I walk across the Bridge of Sighs on my way to work at StJohn’s College, Cambridge. It is a lovely place to stop and watch the punts and, I imagine, much more tranquil than the famous Venetian prison-bridge to which it is a 19th century tribute, the Ponte dei Sospiri. My piece pays homage to one of the greatest composers to work in Venice, Claudio Monteverdi. It uses a fragment from one of his madrigals - Piagne e sospira (She weeps and sighs) - to build a parallel musical structure, which aims to suggest not just the sighs, but also the gently flowing water as the punts - or gondolas - pass beneath.

Laura van der Heijden gave the world premiere with the European Union Chamber Orchestra and Hans-Peter Hoffmann at the 2013 King's Lynn Festival.
Odd Sympathies for piano

This piece is my contribution to Homage to Haydn, a set of six pieces commissioned by Matthew Schellhorn to commemorate the bicentenary of the composer's death. It explores material related to the famous theme from the slow movement of Haydn’s ‘The Clock’ Symphony, but without the ‘pendulum’ motion, which gives it its nickname. The title is a term coined by the inventor of the pendulum clock, Christian Huygens. I imagine the piece unfolding, perhaps, inside a stopped grandfather clock, whose long-silenced chime slowly reawakens. This chime is represented by a three-note chord – H(B), A, D – which is held, but not struck, and is gradually stirred into resonance by an improvisatory melody.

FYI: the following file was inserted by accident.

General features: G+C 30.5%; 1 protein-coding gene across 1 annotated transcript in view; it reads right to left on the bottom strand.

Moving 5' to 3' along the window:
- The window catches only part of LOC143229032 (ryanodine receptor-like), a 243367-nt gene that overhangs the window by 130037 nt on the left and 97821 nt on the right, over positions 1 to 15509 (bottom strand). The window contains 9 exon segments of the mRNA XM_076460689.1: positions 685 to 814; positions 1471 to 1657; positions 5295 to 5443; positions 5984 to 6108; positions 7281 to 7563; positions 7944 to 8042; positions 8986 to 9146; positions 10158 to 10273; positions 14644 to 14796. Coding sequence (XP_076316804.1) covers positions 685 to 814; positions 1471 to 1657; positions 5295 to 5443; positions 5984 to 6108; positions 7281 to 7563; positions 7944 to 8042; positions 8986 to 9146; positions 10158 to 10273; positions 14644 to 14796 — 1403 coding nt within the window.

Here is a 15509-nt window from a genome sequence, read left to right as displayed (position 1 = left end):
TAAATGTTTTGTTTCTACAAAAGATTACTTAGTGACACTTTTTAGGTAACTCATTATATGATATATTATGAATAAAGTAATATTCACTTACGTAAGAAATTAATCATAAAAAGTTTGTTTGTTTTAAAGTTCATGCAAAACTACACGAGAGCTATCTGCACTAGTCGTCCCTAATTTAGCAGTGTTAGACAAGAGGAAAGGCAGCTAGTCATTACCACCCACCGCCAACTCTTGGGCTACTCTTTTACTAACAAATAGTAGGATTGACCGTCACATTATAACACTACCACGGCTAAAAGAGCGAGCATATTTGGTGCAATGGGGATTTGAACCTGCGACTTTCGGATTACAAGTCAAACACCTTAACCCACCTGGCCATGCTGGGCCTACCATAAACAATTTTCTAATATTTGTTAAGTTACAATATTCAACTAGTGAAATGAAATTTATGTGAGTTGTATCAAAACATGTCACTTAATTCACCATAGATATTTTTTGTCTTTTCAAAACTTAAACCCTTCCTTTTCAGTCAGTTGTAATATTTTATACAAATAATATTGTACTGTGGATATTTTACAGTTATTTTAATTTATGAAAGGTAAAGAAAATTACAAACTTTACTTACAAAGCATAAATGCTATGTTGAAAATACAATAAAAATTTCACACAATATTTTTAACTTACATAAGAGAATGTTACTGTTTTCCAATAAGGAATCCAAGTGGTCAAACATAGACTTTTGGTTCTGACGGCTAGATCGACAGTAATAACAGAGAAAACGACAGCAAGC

Prelude for organ

Loosely inspired by a poem by R S Thomas, this is a short, alternately gruff and lyrical birthday piece for Martin Ennis, which was premiered by him in the chapel of King's College, Cambridge.
Two Scherzos for piano

Written for Matthew Schellhorn, both scherzos relish the interplay of fiendish virtuosity with moments of lyrical calm. The ghost of Chopin (his 2nd Scherzo, in particular) haunts the piano writing and some of the material of the first scherzo.
Interlude for bassoon

Written for my wife, Shelly Organ, and premiered by her at the Linbury Theatre, Royal Opera House, Covent Garden, this miniature gradually incorporates into its soliloquising an exploration of the contrapuntal possibilities of the bassoon.
Sonata for clarinet and piano

There is something about the physicality of the clarinet that suggests to me a conjuror, dancer, shaman, or perhaps a snake-charmer. With this in mind, the opening gesture of my sonata might be viewed as an invocation, from which the rest of the piece is summoned up, and to whose musical 'DNA' most of the subsequent material, however diverse in character, is related. The first movement is mostly concerned with the development of persistent, athletic figures that jump across wide spans. Its pensive conclusion, however, prepares for the much more introspective atmosphere of the second movement, which is a sort of passacaglia. The third movement grows from what might be described as a frantic cuckoo's call, underpinned by driving, repeated chords in the piano. This gives way to a more relaxed, if lop-sided waltz, introduced by the piano. The two ideas are first juxtaposed before merging with each other. The sonata was written for and premiered by Victoria Soames Samek.